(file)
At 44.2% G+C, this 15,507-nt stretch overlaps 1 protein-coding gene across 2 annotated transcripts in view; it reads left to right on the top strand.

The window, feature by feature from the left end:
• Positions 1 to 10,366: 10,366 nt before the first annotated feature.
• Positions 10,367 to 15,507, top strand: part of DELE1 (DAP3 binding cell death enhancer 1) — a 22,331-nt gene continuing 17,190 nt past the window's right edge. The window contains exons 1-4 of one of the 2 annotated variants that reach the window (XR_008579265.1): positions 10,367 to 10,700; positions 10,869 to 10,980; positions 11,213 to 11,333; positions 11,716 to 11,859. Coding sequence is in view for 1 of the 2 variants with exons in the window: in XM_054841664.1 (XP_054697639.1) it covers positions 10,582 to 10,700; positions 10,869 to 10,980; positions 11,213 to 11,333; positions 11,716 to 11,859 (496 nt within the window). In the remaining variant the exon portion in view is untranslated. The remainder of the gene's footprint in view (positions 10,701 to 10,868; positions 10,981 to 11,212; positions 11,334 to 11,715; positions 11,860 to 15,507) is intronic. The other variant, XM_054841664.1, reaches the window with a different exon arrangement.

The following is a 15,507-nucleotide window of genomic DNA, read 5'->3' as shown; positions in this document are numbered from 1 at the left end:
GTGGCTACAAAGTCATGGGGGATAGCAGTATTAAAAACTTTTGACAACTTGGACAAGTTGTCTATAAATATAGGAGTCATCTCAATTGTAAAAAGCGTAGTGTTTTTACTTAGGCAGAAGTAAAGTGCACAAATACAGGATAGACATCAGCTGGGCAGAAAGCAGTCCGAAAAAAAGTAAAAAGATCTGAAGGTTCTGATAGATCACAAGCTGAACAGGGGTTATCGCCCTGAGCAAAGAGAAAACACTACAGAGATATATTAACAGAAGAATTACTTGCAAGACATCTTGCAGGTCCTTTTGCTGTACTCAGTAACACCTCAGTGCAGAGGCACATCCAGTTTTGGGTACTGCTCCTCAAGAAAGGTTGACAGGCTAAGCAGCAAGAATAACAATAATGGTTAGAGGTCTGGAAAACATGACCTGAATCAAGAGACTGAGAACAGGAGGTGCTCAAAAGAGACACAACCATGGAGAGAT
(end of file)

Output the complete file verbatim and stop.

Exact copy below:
At 44.2% G+C, this 15,507-nt stretch overlaps 1 protein-coding gene across 2 annotated transcripts in view; it reads left to right on the top strand.

The window, feature by feature from the left end:
• Positions 1 to 10,366: 10,366 nt before the first annotated feature.
• Positions 10,367 to 15,507, top strand: part of DELE1 (DAP3 binding cell death enhancer 1) — a 22,331-nt gene continuing 17,190 nt past the window's right edge. The window contains exons 1-4 of one of the 2 annotated variants that reach the window (XR_008579265.1): positions 10,367 to 10,700; positions 10,869 to 10,980; positions 11,213 to 11,333; positions 11,716 to 11,859. Coding sequence is in view for 1 of the 2 variants with exons in the window: in XM_054841664.1 (XP_054697639.1) it covers positions 10,582 to 10,700; positions 10,869 to 10,980; positions 11,213 to 11,333; positions 11,716 to 11,859 (496 nt within the window). In the remaining variant the exon portion in view is untranslated. The remainder of the gene's footprint in view (positions 10,701 to 10,868; positions 10,981 to 11,212; positions 11,334 to 11,715; positions 11,860 to 15,507) is intronic. The other variant, XM_054841664.1, reaches the window with a different exon arrangement.

The following is a 15,507-nucleotide window of genomic DNA, read 5'->3' as shown; positions in this document are numbered from 1 at the left end:
GTGGCTACAAAGTCATGGGGGATAGCAGTATTAAAAACTTTTGACAACTTGGACAAGTTGTCTATAAATATAGGAGTCATCTCAATTGTAAAAAGCGTAGTGTTTTTACTTAGGCAGAAGTAAAGTGCACAAATACAGGATAGACATCAGCTGGGCAGAAAGCAGTCCGAAAAAAAGTAAAAAGATCTGAAGGTTCTGATAGATCACAAGCTGAACAGGGGTTATCGCCCTGAGCAAAGAGAAAACACTACAGAGATATATTAACAGAAGAATTACTTGCAAGACATCTTGCAGGTCCTTTTGCTGTACTCAGTAACACCTCAGTGCAGAGGCACATCCAGTTTTGGGTACTGCTCCTCAAGAAAGGTTGACAGGCTAAGCAGCAAGAATAACAATAATGGTTAGAGGTCTGGAAAACATGACCTGAATCAAGAGACTGAGAACAGGAGGTGCTCAAAAGAGACACAACCATGGAGAGAT